Shannon Philpott-Sanders

Writing, Reflecting, Teaching, Parenting

20,000 Pennies

We all have told a white lie, a fib or even exaggerated events or stories at some points in our lives. We fluff up the drama of a story, we embellish our job descriptions and paint a picture perfect image of ourselves.

 We call ourselves optical illuminator enhancers instead of window cleaners, underwater ceramics technicians instead of dishwashers, refuse and recyclable material collectors instead of garbage men and freelance writers instead of out-of-work journalists.

 It’s natural. We all exaggerate in order to prime our egos and feel bigger than who we really are – more accomplished and more successful.

 My family accuses me of using “big” words all the time – words that prompt my son to say, “I have no idea what that means, mom …” After I earned my master’s degree, when I would use words such as rhetoric or literary, my significant other would say, “Oh … you’re the master now.”

 I realized last night that the words I choose are often based on the positive connotations they bring or how impressive they sound. While playing the penny slots at a local casino, I hit the jackpot. Keep in mind, that the jackpot on a penny slot machine is not necessarily a “big” win to many.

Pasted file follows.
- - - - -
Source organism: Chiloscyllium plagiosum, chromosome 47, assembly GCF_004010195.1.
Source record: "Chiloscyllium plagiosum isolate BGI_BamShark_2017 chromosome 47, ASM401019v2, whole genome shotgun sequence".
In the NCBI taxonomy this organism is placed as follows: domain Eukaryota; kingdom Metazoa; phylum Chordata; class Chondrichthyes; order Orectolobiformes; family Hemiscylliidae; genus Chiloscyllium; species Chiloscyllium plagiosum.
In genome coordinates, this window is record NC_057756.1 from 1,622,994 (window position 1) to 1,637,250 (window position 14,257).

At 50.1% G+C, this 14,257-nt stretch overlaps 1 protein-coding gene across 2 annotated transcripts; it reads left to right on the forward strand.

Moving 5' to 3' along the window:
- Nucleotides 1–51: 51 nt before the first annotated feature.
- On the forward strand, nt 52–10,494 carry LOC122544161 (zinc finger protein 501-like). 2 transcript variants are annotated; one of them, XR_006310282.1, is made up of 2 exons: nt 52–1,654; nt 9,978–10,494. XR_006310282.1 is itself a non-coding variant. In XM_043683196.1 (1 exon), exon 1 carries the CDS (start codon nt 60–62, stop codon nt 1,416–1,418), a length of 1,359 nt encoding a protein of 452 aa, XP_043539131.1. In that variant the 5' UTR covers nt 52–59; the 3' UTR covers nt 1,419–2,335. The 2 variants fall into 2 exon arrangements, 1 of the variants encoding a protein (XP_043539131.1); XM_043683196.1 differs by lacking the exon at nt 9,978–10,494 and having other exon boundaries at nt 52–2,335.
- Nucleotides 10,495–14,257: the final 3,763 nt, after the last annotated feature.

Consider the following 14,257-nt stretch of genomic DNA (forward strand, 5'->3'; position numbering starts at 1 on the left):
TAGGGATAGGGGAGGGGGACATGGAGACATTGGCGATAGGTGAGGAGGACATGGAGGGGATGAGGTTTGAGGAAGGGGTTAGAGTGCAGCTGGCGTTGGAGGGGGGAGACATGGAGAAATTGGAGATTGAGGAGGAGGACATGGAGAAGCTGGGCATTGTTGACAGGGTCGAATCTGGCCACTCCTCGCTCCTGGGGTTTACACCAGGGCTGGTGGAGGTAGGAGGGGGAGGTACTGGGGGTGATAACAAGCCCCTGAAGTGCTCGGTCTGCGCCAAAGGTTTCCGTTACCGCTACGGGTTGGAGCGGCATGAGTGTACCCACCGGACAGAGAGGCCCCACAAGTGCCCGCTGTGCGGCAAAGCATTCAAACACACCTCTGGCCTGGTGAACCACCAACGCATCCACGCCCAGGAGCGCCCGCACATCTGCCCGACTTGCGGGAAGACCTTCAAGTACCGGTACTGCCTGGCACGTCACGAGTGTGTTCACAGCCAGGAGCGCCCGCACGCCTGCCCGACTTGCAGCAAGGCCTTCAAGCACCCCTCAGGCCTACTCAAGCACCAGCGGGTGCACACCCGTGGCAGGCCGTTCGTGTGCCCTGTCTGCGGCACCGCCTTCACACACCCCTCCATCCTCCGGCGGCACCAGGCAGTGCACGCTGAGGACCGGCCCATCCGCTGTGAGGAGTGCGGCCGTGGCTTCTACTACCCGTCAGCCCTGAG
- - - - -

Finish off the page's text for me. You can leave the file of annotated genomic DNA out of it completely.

My lucky spin won me $200. I was elated and surprised since I’m not a seasoned or even lucky gambler. While I know that $200 is not a lot of money to some, considering my electric bill was well over that amount this month, it was a nice bonus. But, $200 didn’t sound impressive enough, so when nearby gamblers asked how much I won, my response was 20,000 pennies.

 Most people know that journalists are not typically math experts, but making the conversion made me feel bigger and better about my win. It wasn’t an embellishment – it was an accurate amount. But, was it really necessary?

 The irony is that we are really only as big as we feel and even the most creative embellishment won’t change our size, success and accomplishments.

 Those who know us the best know the truth and if they truly care about us, big words, creative plots and 20,000 pennies aren’t all that impressive. It’s $200 worth of fluff.


– Shannon Philpott
Blog Entry: Feb. 6, 2010

 © Shannon Philpott, 2010. Unauthorized use and/or duplication of this material without express and written permission from this blog’s author and/or owner is strictly prohibited. Excerpts and links may be used, provided that full and clear credit is given to Shannon Philpott and with appropriate and specific direction to the original content.


February 6, 2010 - Posted by | Blog, Reflecting | , , , , , ,

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